Adobe Photoshop Elements 10 for Windows and Mac is available now at www.adobe.com, and will also be available soon at retail outlets such as Adorama, Amazon.com, Apple, B and H, Best Buy, Buy.com, Costco, Dell, Fry’s, New Egg, Office Depot, Office Max, Staples and Walmart. Photoshop Elements 10 Windows and Mac is available for a suggested retail price of US$99.99. New upgrade pricing allows past Photoshop Elements users of any version to purchase Photoshop Elements 10 for US$79.99. Users can also purchase Plus, available in the U.S. only, from within the product for US$49.99/year. (Prices listed are the Adobe direct store prices in the U.S.; reseller prices may vary. Prices do not include tax or shipping and handling.)

Information about other language versions, as well as pricing, upgrade and support policies for other countries is available at www.adobe.com/go/photoshopelements. For free training videos on Photoshop Elements, visit Adobe TV at http://tv.adobe.com

Education pricing for students, faculty and staff in K-12 and higher education is available from Adobe Authorized Education Resellers and the Adobe Education Store at www.adobe.com/education/purchasing/education_pricing.html. Visit www.adobe.com/aboutadobe/volumelicensing/education for more information about education volume licensing for higher education and K-12 institutions.

About Adobe Systems Incorporated

Adobe is changing the world through digital experiences. For more information, visit www.adobe.com.

 

Comments

Total comments: 24
Lesardi
By Lesardi (Mar 13, 2012)

It is my opinion that adobe ps elements is a terrible product. I was lead to believe that I could easily learn how to use this software, but was sadly mistaken. I have spent hours on the web, watching useless videos, reading useless step-by-step instructions, and I probably know even less now, than when I started. I have even tried to find local classes (you know, where there is a real teacher, in a real class room), but I have been unsuccessful. I have been ripped off, and while I am sure there are more than a few that don't understand how I am not in love with this useless (and very expensive) product, I am betting there are more people like me who feel we have had our hard earned money stolen from us

0 upvotes
Amentet
By Amentet (Apr 23, 2012)

What?? just beacuse you are not good with the product doesnt mean its bad. When i picked it the first time i found it very easy to use. If you are unsure about a product, try it first, thats whats trial are for!!

1 upvote
jenns
By jenns (Jan 6, 2012)

Why cant I make greeting cards? I did the whole fixing thing with my computer and uninstalling the software. I installed it back in and it worked! I was able to make greeting cards. But it was late at night and I just played a lil with that feature, turned of the comp and went to sleep. This morning I wanted to try more and it says the same stupid thing about "valid size not available for this creation" Not what do I have to do?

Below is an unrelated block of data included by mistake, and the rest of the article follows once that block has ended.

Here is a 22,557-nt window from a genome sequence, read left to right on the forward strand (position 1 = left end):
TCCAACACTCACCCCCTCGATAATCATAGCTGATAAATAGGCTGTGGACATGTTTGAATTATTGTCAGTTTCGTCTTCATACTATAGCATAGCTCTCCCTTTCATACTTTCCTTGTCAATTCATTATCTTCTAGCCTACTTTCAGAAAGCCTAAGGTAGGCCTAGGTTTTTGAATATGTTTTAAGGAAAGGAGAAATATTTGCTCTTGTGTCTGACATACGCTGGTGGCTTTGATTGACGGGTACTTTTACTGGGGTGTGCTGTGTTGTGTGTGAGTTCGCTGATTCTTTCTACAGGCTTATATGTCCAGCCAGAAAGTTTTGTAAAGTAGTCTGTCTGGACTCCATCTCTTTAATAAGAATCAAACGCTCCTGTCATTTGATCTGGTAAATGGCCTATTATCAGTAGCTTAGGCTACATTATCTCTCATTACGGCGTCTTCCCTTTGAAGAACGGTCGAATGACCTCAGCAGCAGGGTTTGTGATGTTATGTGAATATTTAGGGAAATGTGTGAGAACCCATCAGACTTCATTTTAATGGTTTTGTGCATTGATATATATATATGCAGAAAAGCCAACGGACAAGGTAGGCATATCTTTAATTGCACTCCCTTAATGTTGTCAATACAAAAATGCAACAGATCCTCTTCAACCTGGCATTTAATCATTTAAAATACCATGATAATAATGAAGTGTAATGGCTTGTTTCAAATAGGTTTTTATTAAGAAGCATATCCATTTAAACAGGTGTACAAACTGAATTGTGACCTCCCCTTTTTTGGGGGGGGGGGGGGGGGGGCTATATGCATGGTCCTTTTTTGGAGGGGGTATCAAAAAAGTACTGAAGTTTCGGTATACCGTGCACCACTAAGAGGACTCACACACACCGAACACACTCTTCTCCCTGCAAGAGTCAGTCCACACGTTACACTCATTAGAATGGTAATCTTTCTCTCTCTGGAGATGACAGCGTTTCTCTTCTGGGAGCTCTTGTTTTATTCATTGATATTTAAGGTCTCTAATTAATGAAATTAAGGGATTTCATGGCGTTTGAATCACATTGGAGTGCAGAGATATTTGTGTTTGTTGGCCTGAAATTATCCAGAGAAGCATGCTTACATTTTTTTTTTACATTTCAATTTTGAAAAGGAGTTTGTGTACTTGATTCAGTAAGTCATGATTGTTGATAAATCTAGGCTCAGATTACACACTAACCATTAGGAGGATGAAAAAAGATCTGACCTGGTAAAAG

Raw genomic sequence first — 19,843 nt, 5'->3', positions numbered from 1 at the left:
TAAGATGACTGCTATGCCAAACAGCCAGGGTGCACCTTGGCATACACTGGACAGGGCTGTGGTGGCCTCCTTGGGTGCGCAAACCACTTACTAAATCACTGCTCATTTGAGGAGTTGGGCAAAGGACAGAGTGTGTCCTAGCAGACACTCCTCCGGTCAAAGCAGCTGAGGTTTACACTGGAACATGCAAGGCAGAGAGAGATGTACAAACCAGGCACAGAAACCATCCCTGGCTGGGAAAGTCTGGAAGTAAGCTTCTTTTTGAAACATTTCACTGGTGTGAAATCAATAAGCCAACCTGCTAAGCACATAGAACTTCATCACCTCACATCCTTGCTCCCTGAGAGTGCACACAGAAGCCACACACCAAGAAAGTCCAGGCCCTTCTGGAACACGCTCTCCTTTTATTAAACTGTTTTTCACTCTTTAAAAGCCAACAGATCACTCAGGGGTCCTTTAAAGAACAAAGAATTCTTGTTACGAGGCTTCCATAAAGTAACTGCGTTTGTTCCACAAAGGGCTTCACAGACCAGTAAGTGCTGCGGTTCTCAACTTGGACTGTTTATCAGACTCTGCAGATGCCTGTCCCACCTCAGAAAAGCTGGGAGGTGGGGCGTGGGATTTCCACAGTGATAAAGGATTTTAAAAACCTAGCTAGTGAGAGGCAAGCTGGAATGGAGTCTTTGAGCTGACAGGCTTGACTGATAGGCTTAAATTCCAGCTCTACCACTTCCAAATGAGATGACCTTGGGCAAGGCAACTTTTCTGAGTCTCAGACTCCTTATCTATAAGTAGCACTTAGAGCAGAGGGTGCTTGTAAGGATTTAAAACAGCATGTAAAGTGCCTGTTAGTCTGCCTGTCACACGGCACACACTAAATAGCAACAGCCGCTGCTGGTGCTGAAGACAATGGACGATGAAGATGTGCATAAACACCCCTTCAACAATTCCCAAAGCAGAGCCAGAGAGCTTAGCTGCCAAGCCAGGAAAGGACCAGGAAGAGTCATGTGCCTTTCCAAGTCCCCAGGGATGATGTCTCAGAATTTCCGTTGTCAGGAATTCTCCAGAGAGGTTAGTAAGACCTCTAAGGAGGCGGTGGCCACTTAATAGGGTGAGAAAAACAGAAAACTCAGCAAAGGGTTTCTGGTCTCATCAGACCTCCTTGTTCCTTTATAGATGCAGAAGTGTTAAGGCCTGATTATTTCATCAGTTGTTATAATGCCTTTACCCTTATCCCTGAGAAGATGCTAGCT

0 upvotes
sailonset
By sailonset (Oct 1, 2011)

Although I've purchased upgrades and have a fairly recent version that came with a Pro9000II, I'm still using PSE 2.0 with its integrated browser.

0 upvotes
grahamdyke
By grahamdyke (Sep 21, 2011)

PSE 10, Adobe haven't got PSE 9 working as designed yet!!! I guess all the defects in PSE 9 will have been ported over to PSE 10 and a load more added...

I've been using PSE since version 4, so that's 4,5,6,7,9 missed 8 and evey version has one thing in common, it got slower, bigger and more resource hungry. PSE 9 now has to be run on a Quad Core (2.4Ghz) PC with 4GB of memory to be able to do anthing productive.

Photo editing software has become like the latest cameras, Form over Function, frills and fripery, bloatware.

The true cost of an upgrade wont be $79 it will be $79 plus the cost of upgrading, or replacing your chosen platform, to cope with all the latest bloat...

6 upvotes
Philidors shadow
By Philidors shadow (Sep 28, 2011)

I agree completely.

I started with PSE 2, which was very powerful for the era, but buggy. Years later I upgraded to PSE 6, which looked more modern but offered very little improvement. It was buggy. To try to get rid of the bugs I eventually bought PSE 9. I got slower performance and yet more bugs.

At this stage I think PSE is very close to unusable. It feels like it's creaking at the seams with crud, it has so many bugs that everyone will encounter irritating issues, and it is poorly documented and poorly supported. I certainly won't be upgrading to 10.

0 upvotes
djd49
By djd49 (Feb 18, 2012)

I have no choice but to upgrade. I wondered why I can't use my Pse5 on my new pc. After 2 years I discovered its not comparable with Win.7.
Now I have a new DSLR camera and PSE5 won't work my raw photos.
After downloading a trial PSE10 I loved the difference from the old version.
I've ordered the CDs & looking forward to beginning a long learning process that will be very frustrating at times.